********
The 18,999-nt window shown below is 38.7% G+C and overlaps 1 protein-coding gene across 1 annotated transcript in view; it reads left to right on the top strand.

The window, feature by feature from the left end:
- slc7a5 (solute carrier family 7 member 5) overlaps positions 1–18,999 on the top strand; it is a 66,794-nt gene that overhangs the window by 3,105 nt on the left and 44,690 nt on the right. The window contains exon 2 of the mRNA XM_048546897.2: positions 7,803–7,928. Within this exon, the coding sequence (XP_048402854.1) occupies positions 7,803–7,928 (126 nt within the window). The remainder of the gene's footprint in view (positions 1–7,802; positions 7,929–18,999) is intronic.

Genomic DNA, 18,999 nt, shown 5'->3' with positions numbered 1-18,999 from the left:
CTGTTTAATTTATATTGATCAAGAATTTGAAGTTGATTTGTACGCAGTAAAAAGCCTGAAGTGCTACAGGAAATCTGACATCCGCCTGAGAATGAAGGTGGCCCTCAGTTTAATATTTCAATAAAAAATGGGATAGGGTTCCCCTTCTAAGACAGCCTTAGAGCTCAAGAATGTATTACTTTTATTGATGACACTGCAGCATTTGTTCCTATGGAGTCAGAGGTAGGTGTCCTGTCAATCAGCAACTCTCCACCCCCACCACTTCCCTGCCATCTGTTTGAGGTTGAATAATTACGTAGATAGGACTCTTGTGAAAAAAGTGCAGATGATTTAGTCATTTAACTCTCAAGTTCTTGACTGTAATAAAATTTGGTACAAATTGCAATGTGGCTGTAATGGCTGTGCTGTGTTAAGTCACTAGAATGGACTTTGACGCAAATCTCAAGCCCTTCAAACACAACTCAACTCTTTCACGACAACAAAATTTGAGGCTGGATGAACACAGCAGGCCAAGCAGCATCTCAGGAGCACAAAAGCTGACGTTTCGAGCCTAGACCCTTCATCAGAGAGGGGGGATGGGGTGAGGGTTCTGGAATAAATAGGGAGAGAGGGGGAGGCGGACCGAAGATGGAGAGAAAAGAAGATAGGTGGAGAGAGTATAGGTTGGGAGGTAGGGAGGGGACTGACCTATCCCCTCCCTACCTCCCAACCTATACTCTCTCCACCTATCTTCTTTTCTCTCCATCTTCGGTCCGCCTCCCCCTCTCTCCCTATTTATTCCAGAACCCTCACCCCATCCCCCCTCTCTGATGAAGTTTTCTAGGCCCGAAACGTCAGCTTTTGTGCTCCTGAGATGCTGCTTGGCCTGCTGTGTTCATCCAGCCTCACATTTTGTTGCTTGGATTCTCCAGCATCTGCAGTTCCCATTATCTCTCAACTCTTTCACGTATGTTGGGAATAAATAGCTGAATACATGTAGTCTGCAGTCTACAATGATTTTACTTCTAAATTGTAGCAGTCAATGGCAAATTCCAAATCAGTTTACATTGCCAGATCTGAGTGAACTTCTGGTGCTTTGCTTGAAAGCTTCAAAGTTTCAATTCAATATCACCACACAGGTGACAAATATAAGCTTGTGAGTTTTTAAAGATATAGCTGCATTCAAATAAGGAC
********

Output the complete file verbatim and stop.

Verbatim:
The 18,999-nt window shown below is 38.7% G+C and overlaps 1 protein-coding gene across 1 annotated transcript in view; it reads left to right on the top strand.

The window, feature by feature from the left end:
- slc7a5 (solute carrier family 7 member 5) overlaps positions 1–18,999 on the top strand; it is a 66,794-nt gene that overhangs the window by 3,105 nt on the left and 44,690 nt on the right. The window contains exon 2 of the mRNA XM_048546897.2: positions 7,803–7,928. Within this exon, the coding sequence (XP_048402854.1) occupies positions 7,803–7,928 (126 nt within the window). The remainder of the gene's footprint in view (positions 1–7,802; positions 7,929–18,999) is intronic.

Genomic DNA, 18,999 nt, shown 5'->3' with positions numbered 1-18,999 from the left:
CTGTTTAATTTATATTGATCAAGAATTTGAAGTTGATTTGTACGCAGTAAAAAGCCTGAAGTGCTACAGGAAATCTGACATCCGCCTGAGAATGAAGGTGGCCCTCAGTTTAATATTTCAATAAAAAATGGGATAGGGTTCCCCTTCTAAGACAGCCTTAGAGCTCAAGAATGTATTACTTTTATTGATGACACTGCAGCATTTGTTCCTATGGAGTCAGAGGTAGGTGTCCTGTCAATCAGCAACTCTCCACCCCCACCACTTCCCTGCCATCTGTTTGAGGTTGAATAATTACGTAGATAGGACTCTTGTGAAAAAAGTGCAGATGATTTAGTCATTTAACTCTCAAGTTCTTGACTGTAATAAAATTTGGTACAAATTGCAATGTGGCTGTAATGGCTGTGCTGTGTTAAGTCACTAGAATGGACTTTGACGCAAATCTCAAGCCCTTCAAACACAACTCAACTCTTTCACGACAACAAAATTTGAGGCTGGATGAACACAGCAGGCCAAGCAGCATCTCAGGAGCACAAAAGCTGACGTTTCGAGCCTAGACCCTTCATCAGAGAGGGGGGATGGGGTGAGGGTTCTGGAATAAATAGGGAGAGAGGGGGAGGCGGACCGAAGATGGAGAGAAAAGAAGATAGGTGGAGAGAGTATAGGTTGGGAGGTAGGGAGGGGACTGACCTATCCCCTCCCTACCTCCCAACCTATACTCTCTCCACCTATCTTCTTTTCTCTCCATCTTCGGTCCGCCTCCCCCTCTCTCCCTATTTATTCCAGAACCCTCACCCCATCCCCCCTCTCTGATGAAGTTTTCTAGGCCCGAAACGTCAGCTTTTGTGCTCCTGAGATGCTGCTTGGCCTGCTGTGTTCATCCAGCCTCACATTTTGTTGCTTGGATTCTCCAGCATCTGCAGTTCCCATTATCTCTCAACTCTTTCACGTATGTTGGGAATAAATAGCTGAATACATGTAGTCTGCAGTCTACAATGATTTTACTTCTAAATTGTAGCAGTCAATGGCAAATTCCAAATCAGTTTACATTGCCAGATCTGAGTGAACTTCTGGTGCTTTGCTTGAAAGCTTCAAAGTTTCAATTCAATATCACCACACAGGTGACAAATATAAGCTTGTGAGTTTTTAAAGATATAGCTGCATTCAAATAAGGAC